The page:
For any smooth variety X, there exists an associated vector space of first-order deformations. This vector space can be interpreted using sheaf cohomology; it is the first cohomology group H^1(X,T_X), where T_X is the tangent sheaf. One can ask when it is possible to "combine" two first-order deformations. The cup product takes elements of H^1(X,T_X) x H^1(X,T_X) and maps to the obstruction space H^2(X, T_X), and the vanishing of the cup product tells us precisely when this is possible. In this thesis we give a combinatorial description of the cup product (on the level of Čech cohomology) when X is a smooth, complete, toric variety with an associated fan Σ. We also give an example of a smooth, complete, toric 3-fold for which the cup product is nonvanishing.

## Game theoretic models of clear versus plain speech

Clear speech is a speaking style intended to improve the comprehension of the hearer, which is usually due to the external noise, less ideal listening conditions, or the speaker is intended to be more intelligible. Clear speech, which exhibits increased duration, pitch, amplitude, and more exaggerated articulation, consumes more energy in order to improve the likelihood of accurate communication. To strike a balance between the cost of clear speech and the improvement it brings, we use game theory to model the phenomenon of clear speech. The conventions that speakers and hearers use to communicate are considered as equilibria in the communication game, and we need to make predictions of how the equilibria changes under the different circumstances. How our models correspond to what is experimentally observed, and what predictions are made for experimental results are discussed in the thesis. In the basic model, we study the case where the speaker has to send one of two messages equally likely in one-dimensional acoustic space. Next, we make a further discussion of the basic model in a priori probability of the sent message, the number of messages, and the conflicts between clearness and comprehensibility. The third contribution of this thesis is to extend the one-dimensional acoustic space to two dimensions, by introducing uncontrastive and contrastive features.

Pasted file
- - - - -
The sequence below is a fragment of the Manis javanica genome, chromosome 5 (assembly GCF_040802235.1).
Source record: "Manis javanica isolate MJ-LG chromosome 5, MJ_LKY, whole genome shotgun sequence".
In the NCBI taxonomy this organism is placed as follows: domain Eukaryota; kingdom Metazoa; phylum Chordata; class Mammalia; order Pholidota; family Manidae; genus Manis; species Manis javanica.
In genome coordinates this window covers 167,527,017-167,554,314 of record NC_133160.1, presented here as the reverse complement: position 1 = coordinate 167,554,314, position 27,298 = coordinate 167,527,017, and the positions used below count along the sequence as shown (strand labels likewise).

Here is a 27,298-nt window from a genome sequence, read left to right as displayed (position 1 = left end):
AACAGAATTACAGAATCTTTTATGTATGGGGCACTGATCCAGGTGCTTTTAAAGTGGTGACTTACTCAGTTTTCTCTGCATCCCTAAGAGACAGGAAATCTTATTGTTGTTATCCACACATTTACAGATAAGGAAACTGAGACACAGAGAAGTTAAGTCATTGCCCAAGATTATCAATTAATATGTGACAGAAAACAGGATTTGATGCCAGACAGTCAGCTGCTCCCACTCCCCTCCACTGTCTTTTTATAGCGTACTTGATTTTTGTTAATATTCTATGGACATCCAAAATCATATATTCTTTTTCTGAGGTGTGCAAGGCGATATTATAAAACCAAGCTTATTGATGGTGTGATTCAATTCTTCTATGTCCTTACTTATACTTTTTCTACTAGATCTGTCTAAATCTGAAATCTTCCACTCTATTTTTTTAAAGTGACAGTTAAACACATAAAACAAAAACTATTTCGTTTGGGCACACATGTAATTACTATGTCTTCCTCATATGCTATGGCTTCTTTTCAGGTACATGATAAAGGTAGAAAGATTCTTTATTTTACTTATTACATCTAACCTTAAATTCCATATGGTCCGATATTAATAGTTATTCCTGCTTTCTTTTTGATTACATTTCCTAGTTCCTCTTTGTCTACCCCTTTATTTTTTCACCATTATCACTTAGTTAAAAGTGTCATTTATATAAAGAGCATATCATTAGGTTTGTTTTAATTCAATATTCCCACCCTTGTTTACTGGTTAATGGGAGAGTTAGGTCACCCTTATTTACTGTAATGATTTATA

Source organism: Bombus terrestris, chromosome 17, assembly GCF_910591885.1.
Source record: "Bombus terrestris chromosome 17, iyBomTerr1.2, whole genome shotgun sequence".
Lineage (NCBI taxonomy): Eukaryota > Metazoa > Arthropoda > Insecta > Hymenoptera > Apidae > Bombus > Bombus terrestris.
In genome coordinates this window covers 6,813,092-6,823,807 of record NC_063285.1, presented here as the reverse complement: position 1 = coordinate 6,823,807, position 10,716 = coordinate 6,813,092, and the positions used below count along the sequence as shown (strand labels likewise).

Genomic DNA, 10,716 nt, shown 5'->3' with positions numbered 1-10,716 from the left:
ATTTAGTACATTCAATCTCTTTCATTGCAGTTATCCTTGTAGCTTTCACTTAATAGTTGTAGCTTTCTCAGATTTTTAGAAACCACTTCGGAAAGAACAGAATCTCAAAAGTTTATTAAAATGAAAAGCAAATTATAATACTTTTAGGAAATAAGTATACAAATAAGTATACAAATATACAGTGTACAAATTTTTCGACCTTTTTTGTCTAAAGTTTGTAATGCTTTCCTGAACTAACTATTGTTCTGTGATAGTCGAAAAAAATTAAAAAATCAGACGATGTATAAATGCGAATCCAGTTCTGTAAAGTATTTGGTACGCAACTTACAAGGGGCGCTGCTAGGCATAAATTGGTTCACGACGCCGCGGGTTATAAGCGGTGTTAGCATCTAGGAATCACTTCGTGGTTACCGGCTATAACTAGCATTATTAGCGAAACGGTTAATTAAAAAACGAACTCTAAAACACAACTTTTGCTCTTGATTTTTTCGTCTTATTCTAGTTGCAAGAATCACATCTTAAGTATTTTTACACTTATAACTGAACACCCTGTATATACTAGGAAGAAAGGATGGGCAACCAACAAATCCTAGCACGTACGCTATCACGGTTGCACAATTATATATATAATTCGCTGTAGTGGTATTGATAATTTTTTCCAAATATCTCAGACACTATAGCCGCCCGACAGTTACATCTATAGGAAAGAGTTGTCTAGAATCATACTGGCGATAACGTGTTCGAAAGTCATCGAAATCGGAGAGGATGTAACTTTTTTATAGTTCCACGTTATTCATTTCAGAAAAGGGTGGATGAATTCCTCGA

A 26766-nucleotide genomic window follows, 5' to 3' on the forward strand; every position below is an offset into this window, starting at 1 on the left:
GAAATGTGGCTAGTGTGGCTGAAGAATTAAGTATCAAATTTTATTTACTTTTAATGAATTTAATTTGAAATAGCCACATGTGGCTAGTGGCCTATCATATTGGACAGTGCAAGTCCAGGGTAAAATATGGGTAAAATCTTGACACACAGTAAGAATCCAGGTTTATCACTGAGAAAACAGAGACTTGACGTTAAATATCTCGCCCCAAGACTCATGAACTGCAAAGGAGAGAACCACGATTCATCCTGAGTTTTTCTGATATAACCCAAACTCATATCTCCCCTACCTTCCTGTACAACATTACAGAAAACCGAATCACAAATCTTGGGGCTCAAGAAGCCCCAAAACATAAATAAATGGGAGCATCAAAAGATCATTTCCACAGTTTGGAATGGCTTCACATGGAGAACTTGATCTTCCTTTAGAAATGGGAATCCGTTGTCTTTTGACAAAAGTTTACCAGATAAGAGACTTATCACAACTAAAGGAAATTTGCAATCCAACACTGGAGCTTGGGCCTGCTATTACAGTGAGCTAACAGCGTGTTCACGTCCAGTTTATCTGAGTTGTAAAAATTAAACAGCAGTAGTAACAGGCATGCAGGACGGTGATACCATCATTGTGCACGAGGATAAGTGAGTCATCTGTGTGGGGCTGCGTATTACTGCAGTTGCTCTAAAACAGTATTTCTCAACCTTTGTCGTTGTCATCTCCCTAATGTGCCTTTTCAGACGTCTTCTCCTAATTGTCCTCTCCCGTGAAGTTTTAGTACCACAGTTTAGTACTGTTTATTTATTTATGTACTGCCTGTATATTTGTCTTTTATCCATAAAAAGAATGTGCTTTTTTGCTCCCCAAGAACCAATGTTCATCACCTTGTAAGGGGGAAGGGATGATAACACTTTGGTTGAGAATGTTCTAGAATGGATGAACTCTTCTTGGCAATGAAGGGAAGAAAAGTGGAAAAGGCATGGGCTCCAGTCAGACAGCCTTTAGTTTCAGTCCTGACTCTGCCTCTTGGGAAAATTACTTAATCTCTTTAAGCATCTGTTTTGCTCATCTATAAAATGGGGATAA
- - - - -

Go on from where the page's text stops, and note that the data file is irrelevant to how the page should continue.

## Meso-swimmer suspensions: immersed boundary simulations of hydrodynamic interactions between worm-like swimmers